The notion that we could mend some of the tatters in the modern social fabric through an initiative as modest as a communal meal may seem offensive to those who trust in the power of legislative and political solutions to cure society’s ills. But these restaurants would not be an alternative to traditional political methods. They would be a prior step, taken to humanize one another in our imaginations.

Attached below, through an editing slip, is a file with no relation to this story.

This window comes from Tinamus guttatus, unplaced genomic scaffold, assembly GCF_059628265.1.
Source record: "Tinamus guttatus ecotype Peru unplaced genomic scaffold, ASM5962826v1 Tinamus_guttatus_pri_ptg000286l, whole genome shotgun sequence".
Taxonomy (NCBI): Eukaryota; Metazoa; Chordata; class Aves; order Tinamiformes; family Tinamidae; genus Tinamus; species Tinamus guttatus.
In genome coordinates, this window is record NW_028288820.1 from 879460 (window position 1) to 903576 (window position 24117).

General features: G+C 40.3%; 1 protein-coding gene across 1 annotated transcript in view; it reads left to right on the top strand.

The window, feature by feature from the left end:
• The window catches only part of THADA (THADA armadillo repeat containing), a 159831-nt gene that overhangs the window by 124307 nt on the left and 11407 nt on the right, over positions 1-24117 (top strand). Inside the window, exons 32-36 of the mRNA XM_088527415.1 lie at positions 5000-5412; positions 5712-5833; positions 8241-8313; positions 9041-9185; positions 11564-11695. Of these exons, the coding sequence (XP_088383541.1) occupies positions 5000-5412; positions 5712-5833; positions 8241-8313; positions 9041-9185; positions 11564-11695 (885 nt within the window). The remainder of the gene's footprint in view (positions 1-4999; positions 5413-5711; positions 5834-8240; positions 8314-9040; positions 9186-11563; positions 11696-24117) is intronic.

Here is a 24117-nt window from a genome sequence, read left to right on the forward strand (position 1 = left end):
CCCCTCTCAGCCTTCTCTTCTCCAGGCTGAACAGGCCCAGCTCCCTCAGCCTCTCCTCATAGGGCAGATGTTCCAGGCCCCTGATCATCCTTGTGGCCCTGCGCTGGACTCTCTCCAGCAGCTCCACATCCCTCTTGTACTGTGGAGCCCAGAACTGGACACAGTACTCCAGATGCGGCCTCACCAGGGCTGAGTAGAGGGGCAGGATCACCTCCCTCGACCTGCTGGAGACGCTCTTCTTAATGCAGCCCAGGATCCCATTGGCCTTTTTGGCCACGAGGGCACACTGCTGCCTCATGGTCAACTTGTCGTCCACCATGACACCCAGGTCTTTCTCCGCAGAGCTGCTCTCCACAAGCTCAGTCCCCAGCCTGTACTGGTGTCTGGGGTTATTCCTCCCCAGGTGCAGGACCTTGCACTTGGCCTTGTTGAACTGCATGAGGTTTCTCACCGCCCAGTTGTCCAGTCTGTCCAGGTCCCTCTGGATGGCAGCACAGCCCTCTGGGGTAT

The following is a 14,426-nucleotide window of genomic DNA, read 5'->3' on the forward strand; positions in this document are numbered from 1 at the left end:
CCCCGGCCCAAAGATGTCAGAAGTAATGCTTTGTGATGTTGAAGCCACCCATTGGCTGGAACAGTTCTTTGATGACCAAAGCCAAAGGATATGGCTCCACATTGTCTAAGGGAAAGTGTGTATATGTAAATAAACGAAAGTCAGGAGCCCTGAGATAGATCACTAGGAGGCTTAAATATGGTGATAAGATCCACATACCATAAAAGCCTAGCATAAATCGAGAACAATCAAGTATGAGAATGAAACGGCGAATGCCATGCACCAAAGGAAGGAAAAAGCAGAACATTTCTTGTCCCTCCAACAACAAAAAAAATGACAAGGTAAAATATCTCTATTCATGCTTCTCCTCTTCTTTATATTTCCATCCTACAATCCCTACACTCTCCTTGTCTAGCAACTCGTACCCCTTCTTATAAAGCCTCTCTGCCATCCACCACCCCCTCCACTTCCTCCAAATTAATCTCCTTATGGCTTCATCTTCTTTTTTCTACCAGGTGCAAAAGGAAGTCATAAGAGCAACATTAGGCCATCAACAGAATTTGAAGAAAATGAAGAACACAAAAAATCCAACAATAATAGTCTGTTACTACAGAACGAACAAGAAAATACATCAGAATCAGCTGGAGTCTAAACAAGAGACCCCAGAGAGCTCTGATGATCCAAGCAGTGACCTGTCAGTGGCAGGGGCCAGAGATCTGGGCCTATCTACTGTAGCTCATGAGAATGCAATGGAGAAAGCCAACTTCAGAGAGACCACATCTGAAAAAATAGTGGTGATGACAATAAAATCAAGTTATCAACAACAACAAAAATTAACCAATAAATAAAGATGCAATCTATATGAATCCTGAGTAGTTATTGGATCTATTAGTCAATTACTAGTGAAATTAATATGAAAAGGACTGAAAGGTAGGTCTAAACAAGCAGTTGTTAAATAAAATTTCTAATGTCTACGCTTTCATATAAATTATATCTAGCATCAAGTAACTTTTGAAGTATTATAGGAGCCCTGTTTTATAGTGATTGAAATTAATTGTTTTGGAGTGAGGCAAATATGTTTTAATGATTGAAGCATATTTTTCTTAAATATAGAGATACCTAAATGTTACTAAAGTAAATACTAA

Christianity, Judaism and Buddhism have made significant contributions to political life, but their relevance to the problems of community are arguably never greater than when they depart from the modern political script and remind us that there is also value to be had in standing in a big hall singing a hymn or in ceremoniously washing a stranger’s feet or in sitting at a table with neighbors and partaking of lamb stew and conversation. These rituals, as much as the deliberations inside parliaments and law courts, are what help to hold our fractious and fragile societies together.